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The 5 Costliest Credit Card Moves

April 07, 2010

By Barbara Marquand | Money Rates Columnist

Managed wisely, credit cards provide convenience and help with cash flow when you need to make big purchases, but they also come with expensive pitfalls. Here are the five credit card habits to avoid, and the reasons why they could cost you big bucks.

1. Paying Only the Credit Card's Minimum Due

With average credit card rates running around 16% today, paying only the minimum due racks up a bundle in finance charges. If you paid only the minimum due on a $3,000 credit card bill at 16% interest, for instance, it would take an estimated 21 years to pay off the balance, and you'd fork over a whopping $4,659 in interest in the process, according to the Federal Reserve's credit card payment calculator.

Under new credit card regulations, issuers must include information in each monthly statement about how long it would take to pay off your balance if you paid only the minimum due, and they must tell you how much to pay to clear the balance in three years. Refer to that information for a reality check.

2. Relying on Credit Card Cash Advances

Getting cash with your credit card has three strikes against it. First, you usually have to pay a fee to get cash. Second, you pay a higher interest rate on cash advances, sometimes double the rate you pay on purchases. Third, there is no grace period for cash advances, so interest starts accruing as soon as the ATM machine spits out the bills. Get credit counseling help if you're using cash advances to make ends meet.

3. Using So-Called Convenience Checks

The "convenience" checks that credit card companies send in the mail are really not so convenient after all. Unless you're using them to transfer another low interest credit card offers  under a special low-interest offer, convenience checks have all the disadvantages of cash advances--high fees, higher interest rates, and no grace period. They also are prized by identity thieves. Make sure you destroy the checks before tossing them.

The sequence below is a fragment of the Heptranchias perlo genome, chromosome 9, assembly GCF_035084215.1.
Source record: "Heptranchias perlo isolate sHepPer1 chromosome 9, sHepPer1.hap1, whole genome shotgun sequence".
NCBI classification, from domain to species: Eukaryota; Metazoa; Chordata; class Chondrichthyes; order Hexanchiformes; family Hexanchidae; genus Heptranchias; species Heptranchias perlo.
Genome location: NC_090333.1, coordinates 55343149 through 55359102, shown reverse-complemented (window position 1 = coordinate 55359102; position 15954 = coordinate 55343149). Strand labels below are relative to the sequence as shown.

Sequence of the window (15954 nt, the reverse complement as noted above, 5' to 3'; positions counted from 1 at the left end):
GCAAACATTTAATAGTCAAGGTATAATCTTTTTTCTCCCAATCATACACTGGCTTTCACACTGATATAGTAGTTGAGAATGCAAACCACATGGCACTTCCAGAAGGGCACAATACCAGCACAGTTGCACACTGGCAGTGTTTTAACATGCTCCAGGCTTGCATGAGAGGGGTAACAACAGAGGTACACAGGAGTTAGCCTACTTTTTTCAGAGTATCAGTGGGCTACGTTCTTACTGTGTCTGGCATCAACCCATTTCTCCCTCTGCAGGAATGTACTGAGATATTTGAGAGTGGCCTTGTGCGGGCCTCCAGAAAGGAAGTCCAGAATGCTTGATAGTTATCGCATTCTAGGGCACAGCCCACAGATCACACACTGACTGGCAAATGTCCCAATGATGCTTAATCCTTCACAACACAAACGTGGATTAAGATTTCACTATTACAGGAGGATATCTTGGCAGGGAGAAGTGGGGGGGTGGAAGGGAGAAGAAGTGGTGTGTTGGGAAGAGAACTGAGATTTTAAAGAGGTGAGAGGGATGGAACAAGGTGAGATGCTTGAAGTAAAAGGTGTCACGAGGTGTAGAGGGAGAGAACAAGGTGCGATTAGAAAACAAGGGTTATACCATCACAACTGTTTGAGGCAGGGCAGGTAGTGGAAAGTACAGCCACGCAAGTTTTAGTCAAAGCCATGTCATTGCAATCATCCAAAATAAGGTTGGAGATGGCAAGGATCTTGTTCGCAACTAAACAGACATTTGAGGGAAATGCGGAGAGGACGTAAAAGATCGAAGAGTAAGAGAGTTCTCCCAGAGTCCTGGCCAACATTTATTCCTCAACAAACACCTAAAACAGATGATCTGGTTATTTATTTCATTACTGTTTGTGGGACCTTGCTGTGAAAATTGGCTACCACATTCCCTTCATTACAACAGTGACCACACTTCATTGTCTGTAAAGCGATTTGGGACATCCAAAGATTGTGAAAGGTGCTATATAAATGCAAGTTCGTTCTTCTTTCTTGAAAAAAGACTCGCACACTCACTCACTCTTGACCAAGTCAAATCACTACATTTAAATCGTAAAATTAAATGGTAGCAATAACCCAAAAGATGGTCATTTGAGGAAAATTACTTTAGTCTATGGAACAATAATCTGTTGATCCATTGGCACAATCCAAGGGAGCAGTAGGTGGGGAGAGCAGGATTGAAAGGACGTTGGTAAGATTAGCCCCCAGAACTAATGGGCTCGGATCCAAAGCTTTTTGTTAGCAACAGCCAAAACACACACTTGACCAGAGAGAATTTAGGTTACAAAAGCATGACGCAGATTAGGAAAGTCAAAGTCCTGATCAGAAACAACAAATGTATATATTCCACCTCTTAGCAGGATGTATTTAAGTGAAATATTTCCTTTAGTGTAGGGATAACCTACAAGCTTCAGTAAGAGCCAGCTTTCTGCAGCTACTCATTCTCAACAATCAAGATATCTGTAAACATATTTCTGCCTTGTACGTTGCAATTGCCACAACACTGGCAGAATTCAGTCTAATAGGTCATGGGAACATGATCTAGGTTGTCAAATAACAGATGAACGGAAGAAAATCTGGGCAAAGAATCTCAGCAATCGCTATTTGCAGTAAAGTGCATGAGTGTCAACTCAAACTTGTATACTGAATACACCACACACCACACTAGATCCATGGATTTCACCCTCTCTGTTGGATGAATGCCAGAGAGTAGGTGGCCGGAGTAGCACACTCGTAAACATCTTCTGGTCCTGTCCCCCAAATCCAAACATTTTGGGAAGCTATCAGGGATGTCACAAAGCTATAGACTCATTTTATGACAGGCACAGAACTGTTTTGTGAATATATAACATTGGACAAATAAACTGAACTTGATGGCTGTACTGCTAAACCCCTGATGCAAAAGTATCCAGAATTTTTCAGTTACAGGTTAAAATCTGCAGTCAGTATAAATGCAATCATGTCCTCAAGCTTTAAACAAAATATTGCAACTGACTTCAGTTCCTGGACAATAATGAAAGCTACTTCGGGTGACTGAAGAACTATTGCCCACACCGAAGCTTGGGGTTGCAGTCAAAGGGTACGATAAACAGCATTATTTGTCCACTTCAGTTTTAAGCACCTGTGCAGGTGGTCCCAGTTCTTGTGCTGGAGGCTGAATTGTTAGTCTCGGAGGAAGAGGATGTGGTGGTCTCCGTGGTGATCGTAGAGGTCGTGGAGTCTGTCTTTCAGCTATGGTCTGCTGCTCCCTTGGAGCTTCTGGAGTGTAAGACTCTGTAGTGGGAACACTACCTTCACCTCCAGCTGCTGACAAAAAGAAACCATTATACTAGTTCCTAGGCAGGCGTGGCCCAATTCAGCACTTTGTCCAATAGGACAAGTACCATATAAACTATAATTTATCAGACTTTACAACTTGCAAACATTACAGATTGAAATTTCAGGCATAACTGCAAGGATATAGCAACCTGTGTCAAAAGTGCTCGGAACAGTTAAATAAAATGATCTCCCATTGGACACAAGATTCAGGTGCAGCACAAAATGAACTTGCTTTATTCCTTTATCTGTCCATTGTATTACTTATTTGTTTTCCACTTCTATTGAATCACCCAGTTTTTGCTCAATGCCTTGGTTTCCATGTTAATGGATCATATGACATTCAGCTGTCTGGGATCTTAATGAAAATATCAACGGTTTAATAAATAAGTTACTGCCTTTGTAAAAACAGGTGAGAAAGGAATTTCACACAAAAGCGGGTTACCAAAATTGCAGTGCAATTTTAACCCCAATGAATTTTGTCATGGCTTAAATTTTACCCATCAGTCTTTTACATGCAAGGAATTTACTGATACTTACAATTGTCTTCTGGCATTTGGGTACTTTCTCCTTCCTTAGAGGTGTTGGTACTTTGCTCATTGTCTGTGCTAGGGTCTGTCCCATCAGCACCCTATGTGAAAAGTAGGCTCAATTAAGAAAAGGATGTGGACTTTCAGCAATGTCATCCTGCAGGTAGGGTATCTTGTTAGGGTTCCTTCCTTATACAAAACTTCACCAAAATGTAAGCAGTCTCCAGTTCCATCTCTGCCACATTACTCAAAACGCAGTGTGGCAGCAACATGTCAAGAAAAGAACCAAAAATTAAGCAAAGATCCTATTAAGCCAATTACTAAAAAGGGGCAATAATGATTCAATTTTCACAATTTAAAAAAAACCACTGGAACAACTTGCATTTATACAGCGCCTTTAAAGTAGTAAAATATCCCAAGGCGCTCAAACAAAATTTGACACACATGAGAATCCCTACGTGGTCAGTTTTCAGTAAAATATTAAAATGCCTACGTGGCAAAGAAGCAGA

4. Saying Yes to Over-Limit Credit Card Fees

Before new credit card regulations went into effect this year, credit card companies were letting customers exceed their credit limits and then charging them fat fees for the privilege. Now they can't charge you over-limit fees unless you give them permission. Just say no to that idea. Watch your credit card balances and you shouldn't need to go over the limits.

5. Paying Credit Card Bills Late

Paying your credit card bill late hurts you now and later. In the short run, you'll get slapped with a penalty fee for a late payment--a typical late fee is $39--and if you're more than 60 days late, your credit card company can boost your interest rate on your current balance.

Late payments also ding your credit score. The lower your score, the harder it is to get credit at the best rates, whether you're applying for another credit card 2012 or a mortgage.

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